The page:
This study addressed the effects of thermic, bilateral ablation of the SCN on energy metabolism and insulin sensitivity in mice. We show that exclusive lesions of the SCN disrupt the circadian pattern of energy intake, activity, and energy expenditure, as expected. However, although selective SCN ablation resulted in only mild overweight status compared with sham mice, hepatic insulin sensitivity was severely impaired. Therefore, disturbed SCN function has profound metabolic effects.
Anatomically, the SCN is connected with the VMH and the PVN through the subparaventricular zone of the hypothalamus (22). In line with previous studies, mice with collateral damage to the PVN or VMH developed severe obesity and insulin resistance (23–28). Interestingly, unilateral PVN damage in SCN lesioned mice did not result in additional overweight status, indicating that PVN damage results in obesity only in the case of bilateral damage. In light of our data, it is of utmost importance to ascertain correct and exclusive lesions of the SCN to study the role of the circadian pacemaker in the context of metabolism. However, the low success rate (∼30%) of the operation in a previous study (10) and this study (∼20%) limits the potential of this method to study the role of the SCN in metabolism, increasing the value of the current study.
The mild increase in weight gain in mice with exclusive SCN lesions compared with sham mice (+17%) is in contrast to a previous finding in rats (10). In rats, lesions of the SCN did not induce an increase in body mass, whereas the effect on body composition was not determined. This discrepancy may be attributable to the use of the well-studied obesogenic C57Bl/6J mouse strain (29–31) in our study, whereas the rat study was performed in Wistar rats. Wistar rats only become obese on hypercaloric food intake (32).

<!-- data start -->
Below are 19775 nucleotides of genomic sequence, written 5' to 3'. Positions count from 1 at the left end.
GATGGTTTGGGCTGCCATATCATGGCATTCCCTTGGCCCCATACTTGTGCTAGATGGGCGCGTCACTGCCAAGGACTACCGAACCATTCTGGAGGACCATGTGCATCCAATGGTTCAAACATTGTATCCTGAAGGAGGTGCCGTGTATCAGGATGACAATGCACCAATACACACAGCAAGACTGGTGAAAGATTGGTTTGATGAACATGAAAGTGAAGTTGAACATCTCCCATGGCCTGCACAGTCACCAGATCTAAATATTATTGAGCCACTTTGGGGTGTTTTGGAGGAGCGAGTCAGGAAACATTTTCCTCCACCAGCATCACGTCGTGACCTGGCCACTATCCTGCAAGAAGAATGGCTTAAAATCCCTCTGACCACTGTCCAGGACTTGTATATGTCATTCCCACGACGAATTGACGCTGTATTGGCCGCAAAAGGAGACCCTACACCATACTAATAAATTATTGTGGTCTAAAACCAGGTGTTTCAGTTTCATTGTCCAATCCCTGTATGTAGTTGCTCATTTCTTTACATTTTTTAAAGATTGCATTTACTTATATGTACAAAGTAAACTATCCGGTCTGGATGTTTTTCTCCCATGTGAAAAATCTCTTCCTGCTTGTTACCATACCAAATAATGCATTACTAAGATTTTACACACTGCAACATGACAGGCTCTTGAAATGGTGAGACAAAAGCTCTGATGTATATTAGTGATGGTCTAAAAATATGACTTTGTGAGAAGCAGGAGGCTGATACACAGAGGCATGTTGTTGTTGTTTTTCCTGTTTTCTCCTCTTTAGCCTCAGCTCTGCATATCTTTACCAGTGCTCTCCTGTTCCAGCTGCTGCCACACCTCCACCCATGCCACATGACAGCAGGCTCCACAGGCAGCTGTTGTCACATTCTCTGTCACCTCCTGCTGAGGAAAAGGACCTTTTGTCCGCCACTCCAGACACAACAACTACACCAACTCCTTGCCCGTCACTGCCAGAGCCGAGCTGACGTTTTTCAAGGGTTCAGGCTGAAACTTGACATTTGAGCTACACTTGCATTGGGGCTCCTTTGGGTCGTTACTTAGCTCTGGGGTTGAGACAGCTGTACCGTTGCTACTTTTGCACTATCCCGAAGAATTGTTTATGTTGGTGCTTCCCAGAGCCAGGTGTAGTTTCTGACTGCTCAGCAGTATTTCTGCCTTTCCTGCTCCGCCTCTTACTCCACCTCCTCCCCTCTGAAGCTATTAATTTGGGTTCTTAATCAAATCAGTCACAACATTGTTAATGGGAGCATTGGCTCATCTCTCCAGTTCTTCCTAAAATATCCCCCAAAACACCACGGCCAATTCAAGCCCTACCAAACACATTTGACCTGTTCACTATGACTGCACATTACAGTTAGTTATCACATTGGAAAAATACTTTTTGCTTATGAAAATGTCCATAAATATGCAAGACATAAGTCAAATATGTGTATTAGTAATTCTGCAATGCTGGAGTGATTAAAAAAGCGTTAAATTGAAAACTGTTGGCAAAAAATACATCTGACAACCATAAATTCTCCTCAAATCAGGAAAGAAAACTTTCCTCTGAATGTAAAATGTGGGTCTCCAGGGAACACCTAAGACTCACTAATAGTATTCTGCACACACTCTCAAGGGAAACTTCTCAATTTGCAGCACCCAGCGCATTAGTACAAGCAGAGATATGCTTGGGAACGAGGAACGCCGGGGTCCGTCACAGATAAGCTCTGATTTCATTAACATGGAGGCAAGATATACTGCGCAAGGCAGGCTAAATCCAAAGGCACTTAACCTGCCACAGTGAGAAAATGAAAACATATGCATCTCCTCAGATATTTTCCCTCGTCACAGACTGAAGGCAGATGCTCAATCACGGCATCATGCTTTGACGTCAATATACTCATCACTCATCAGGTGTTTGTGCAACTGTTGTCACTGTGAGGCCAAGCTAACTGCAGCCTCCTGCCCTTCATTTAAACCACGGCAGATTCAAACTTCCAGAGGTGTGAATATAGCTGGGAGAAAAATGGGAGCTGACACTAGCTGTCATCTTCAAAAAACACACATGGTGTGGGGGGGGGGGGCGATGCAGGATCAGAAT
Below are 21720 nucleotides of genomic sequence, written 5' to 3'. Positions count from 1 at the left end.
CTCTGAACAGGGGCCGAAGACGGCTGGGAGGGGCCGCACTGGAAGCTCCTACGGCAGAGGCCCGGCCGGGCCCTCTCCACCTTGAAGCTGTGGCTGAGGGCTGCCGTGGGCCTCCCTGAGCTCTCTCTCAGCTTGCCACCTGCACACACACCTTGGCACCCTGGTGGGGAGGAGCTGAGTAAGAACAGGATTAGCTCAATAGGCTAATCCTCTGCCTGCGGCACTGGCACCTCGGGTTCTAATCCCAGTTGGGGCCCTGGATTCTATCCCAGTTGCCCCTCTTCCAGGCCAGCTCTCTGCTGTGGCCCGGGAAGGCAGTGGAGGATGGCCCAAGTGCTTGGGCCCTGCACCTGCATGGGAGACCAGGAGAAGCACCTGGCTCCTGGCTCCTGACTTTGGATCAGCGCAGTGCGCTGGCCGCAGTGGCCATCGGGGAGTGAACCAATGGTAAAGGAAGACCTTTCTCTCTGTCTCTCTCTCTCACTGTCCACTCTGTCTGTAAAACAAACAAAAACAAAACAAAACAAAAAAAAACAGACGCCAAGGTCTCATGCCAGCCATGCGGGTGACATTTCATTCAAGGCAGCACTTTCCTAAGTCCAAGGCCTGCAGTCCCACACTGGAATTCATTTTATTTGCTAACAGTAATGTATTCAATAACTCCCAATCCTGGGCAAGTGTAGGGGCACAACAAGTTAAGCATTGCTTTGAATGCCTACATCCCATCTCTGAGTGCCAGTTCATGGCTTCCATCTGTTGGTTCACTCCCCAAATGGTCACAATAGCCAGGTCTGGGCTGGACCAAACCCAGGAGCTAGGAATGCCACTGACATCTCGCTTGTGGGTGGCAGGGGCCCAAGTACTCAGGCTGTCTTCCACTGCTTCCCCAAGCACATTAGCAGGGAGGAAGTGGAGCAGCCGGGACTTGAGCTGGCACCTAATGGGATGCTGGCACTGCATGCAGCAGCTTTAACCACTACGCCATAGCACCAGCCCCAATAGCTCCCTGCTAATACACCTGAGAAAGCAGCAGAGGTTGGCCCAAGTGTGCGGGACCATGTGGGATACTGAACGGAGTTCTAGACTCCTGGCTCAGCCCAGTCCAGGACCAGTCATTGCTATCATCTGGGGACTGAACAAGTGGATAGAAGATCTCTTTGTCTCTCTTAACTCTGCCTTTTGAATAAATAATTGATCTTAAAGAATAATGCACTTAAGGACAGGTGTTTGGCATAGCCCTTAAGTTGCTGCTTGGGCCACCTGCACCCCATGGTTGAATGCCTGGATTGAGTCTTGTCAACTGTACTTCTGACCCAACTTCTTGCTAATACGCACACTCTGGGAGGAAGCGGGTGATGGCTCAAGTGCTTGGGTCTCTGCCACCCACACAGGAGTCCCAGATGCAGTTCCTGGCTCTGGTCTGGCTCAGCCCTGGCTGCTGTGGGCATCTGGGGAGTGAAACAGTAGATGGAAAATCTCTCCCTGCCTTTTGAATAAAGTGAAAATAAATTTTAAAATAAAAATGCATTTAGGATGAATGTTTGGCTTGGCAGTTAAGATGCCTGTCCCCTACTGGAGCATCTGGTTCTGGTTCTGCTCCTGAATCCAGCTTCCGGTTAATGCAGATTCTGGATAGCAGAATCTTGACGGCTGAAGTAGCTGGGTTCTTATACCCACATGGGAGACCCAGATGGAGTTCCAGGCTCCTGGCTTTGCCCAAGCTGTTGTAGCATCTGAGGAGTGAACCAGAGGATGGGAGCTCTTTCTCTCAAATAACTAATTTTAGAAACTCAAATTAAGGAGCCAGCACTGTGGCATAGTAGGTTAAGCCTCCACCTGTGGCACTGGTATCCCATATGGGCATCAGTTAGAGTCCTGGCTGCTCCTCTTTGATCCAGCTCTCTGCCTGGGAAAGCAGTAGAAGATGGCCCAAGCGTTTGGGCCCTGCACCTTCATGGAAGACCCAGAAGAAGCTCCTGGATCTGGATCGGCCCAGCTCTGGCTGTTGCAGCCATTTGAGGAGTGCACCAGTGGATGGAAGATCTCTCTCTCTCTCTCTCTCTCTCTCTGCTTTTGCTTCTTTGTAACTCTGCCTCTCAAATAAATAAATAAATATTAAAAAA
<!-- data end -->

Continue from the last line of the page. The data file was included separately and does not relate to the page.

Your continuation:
Previously, it has been shown that the SCN is involved in the regulation of energy homeostasis in mice (33) and rats (34). In the current study, indirect calorimetry and metabolic cage analysis revealed that ablation of the SCN induced a loss of circadian rhythm in oxygen consumption and activity without affecting the 24-h average levels. This loss of circadian rhythm in homeostasis is in line with previous findings, in which SCN lesions eliminated a wide range of rhythms, including leptin (10). Although total food intake over a period of 1 day and 1 night was reduced by 26%, SCN lesioned mice consumed more during the light part of the day compared with sham mice (46% vs. 32% of total food intake). Recently, it has been shown that mice and rats fed only during the day gained significantly more weight than mice fed only at night (35–37). In these studies, obesity resulted from dissociation between the timing of food intake and the intrinsic rhythm of energy expenditure and, thus, animals were eating “against their clock time.” In our study, the protocol was essentially different and animals were not forced to eat at the other part of the cycle, but rather their circadian system was impaired. Therefore, it remains unclear how the mice with selective SCN lesions developed mild overweight because they ate less than the controls and showed the same level of overall activity. Interestingly, results comparable with ours were found in continuous light–exposed mice (38). Continuous light is a strong disruptor of SCN synchrony. When applied for prolonged periods of time, mice become arrhythmic. In continuous light–induced arrhythmic mice, total activity and food intake levels did not differ from that of mice in light/dark. Even though energy balance over 24 h was similar, mice exposed to continuous light displayed impaired glucose tolerance. It has been shown that the SCN exerts excitatory effects on thermogenesis by brown adipose tissue (39), and the mild weight gain in mice with a selective SCN lesion could be the result of reduced brown adipose tissue activity. Alternatively, changes in time distribution of food intake may play a role, which remains an interesting topic for future studies.